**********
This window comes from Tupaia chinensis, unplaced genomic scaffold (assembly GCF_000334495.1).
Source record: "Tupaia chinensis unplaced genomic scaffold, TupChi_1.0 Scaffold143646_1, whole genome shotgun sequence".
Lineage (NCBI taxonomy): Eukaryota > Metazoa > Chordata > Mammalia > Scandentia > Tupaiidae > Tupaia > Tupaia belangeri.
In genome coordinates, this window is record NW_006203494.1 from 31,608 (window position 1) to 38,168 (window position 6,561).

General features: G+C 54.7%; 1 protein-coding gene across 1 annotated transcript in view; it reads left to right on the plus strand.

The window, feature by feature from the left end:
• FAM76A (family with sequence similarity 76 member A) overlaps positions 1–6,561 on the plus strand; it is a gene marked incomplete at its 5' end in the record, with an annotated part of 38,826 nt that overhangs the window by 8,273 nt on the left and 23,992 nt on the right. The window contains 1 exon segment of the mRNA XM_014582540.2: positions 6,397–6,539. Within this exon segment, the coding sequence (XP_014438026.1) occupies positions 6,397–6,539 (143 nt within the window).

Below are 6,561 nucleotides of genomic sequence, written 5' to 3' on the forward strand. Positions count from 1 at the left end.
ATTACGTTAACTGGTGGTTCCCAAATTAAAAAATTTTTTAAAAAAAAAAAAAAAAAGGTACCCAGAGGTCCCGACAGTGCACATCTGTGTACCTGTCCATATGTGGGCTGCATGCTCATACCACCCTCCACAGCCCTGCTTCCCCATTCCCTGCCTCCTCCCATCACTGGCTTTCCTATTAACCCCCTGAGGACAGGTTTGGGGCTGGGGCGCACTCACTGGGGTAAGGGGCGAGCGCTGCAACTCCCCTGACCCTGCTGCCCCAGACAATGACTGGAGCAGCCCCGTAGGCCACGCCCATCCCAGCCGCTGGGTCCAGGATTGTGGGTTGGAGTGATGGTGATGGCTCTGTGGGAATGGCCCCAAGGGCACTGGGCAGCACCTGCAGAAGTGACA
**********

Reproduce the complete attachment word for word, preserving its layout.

This window comes from Tupaia chinensis, unplaced genomic scaffold (assembly GCF_000334495.1).
Source record: "Tupaia chinensis unplaced genomic scaffold, TupChi_1.0 Scaffold143646_1, whole genome shotgun sequence".
Lineage (NCBI taxonomy): Eukaryota > Metazoa > Chordata > Mammalia > Scandentia > Tupaiidae > Tupaia > Tupaia belangeri.
In genome coordinates, this window is record NW_006203494.1 from 31,608 (window position 1) to 38,168 (window position 6,561).

General features: G+C 54.7%; 1 protein-coding gene across 1 annotated transcript in view; it reads left to right on the plus strand.

The window, feature by feature from the left end:
• FAM76A (family with sequence similarity 76 member A) overlaps positions 1–6,561 on the plus strand; it is a gene marked incomplete at its 5' end in the record, with an annotated part of 38,826 nt that overhangs the window by 8,273 nt on the left and 23,992 nt on the right. The window contains 1 exon segment of the mRNA XM_014582540.2: positions 6,397–6,539. Within this exon segment, the coding sequence (XP_014438026.1) occupies positions 6,397–6,539 (143 nt within the window).

Below are 6,561 nucleotides of genomic sequence, written 5' to 3' on the forward strand. Positions count from 1 at the left end.
ATTACGTTAACTGGTGGTTCCCAAATTAAAAAATTTTTTAAAAAAAAAAAAAAAAAGGTACCCAGAGGTCCCGACAGTGCACATCTGTGTACCTGTCCATATGTGGGCTGCATGCTCATACCACCCTCCACAGCCCTGCTTCCCCATTCCCTGCCTCCTCCCATCACTGGCTTTCCTATTAACCCCCTGAGGACAGGTTTGGGGCTGGGGCGCACTCACTGGGGTAAGGGGCGAGCGCTGCAACTCCCCTGACCCTGCTGCCCCAGACAATGACTGGAGCAGCCCCGTAGGCCACGCCCATCCCAGCCGCTGGGTCCAGGATTGTGGGTTGGAGTGATGGTGATGGCTCTGTGGGAATGGCCCCAAGGGCACTGGGCAGCACCTGCAGAAGTGACA